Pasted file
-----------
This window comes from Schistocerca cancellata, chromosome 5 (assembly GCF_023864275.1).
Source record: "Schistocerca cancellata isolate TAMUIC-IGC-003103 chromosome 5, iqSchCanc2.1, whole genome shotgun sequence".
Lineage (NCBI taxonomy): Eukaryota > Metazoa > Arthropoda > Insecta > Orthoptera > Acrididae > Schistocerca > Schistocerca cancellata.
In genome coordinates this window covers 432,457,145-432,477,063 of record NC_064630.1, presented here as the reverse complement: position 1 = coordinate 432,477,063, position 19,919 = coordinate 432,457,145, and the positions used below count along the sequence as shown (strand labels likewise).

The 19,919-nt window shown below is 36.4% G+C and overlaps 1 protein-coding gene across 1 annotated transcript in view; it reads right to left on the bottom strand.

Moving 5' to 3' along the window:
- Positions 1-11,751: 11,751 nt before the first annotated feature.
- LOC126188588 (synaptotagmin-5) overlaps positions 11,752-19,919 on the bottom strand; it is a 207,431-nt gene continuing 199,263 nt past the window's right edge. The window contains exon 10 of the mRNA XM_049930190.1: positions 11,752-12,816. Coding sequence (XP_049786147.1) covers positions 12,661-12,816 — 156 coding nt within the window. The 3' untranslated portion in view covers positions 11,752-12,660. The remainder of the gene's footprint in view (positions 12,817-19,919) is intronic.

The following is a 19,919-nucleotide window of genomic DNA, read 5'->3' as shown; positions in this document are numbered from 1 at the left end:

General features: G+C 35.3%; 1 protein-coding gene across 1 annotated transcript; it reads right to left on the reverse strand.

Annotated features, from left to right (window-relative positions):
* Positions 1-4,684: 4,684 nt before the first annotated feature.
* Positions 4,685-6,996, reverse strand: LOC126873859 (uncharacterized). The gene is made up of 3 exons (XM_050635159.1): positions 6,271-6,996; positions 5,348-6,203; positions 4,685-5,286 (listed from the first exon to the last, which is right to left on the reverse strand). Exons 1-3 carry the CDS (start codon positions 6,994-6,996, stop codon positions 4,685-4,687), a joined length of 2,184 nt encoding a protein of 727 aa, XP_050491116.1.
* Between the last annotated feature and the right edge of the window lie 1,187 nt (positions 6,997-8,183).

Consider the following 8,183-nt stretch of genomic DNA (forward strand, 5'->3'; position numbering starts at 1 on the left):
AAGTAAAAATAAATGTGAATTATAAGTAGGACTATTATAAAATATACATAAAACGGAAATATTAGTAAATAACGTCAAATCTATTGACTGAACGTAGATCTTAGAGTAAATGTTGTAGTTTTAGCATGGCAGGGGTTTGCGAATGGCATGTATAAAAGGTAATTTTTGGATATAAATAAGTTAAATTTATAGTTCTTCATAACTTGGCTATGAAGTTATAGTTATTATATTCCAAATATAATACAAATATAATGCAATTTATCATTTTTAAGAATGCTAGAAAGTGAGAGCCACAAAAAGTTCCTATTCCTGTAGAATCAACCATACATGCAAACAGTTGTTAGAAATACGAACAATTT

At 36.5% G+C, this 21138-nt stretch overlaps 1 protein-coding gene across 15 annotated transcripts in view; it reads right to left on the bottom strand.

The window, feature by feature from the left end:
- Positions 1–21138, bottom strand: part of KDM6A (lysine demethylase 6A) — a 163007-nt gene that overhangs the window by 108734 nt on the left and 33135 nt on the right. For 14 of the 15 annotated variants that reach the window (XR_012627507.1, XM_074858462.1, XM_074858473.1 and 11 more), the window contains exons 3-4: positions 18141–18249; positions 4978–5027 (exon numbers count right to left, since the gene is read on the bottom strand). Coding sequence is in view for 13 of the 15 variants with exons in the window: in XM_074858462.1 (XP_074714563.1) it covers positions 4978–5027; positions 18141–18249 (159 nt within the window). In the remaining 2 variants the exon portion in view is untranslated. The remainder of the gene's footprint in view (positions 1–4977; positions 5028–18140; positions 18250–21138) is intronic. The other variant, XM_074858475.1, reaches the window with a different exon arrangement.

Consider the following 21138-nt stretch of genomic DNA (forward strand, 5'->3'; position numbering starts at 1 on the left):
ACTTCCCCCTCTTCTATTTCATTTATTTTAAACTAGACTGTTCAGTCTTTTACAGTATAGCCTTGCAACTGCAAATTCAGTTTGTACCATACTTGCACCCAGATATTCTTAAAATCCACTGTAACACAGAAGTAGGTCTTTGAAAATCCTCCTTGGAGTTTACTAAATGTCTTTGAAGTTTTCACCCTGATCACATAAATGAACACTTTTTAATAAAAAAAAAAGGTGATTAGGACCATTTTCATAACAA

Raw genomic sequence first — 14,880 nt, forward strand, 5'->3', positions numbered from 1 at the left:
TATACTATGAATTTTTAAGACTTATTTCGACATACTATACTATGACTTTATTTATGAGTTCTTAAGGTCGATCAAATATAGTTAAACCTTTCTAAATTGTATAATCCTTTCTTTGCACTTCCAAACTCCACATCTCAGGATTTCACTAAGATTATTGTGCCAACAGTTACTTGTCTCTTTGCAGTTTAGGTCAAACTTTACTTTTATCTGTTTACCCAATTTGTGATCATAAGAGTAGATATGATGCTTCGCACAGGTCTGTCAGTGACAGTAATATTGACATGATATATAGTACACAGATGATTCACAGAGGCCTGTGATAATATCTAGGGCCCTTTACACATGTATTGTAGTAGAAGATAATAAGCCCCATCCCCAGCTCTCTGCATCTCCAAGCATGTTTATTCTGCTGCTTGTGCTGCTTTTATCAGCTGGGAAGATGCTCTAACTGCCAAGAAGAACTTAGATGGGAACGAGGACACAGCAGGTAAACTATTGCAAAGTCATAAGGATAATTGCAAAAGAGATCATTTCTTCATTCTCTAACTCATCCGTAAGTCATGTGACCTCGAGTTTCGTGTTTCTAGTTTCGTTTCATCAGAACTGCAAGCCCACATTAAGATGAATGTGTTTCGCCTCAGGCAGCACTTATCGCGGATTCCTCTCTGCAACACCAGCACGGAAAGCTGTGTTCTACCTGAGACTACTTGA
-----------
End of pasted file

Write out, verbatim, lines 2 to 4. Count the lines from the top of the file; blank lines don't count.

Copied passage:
Source record: "Schistocerca cancellata isolate TAMUIC-IGC-003103 chromosome 5, iqSchCanc2.1, whole genome shotgun sequence".
Lineage (NCBI taxonomy): Eukaryota > Metazoa > Arthropoda > Insecta > Orthoptera > Acrididae > Schistocerca > Schistocerca cancellata.
In genome coordinates this window covers 432,457,145-432,477,063 of record NC_064630.1, presented here as the reverse complement: position 1 = coordinate 432,477,063, position 19,919 = coordinate 432,457,145, and the positions used below count along the sequence as shown (strand labels likewise).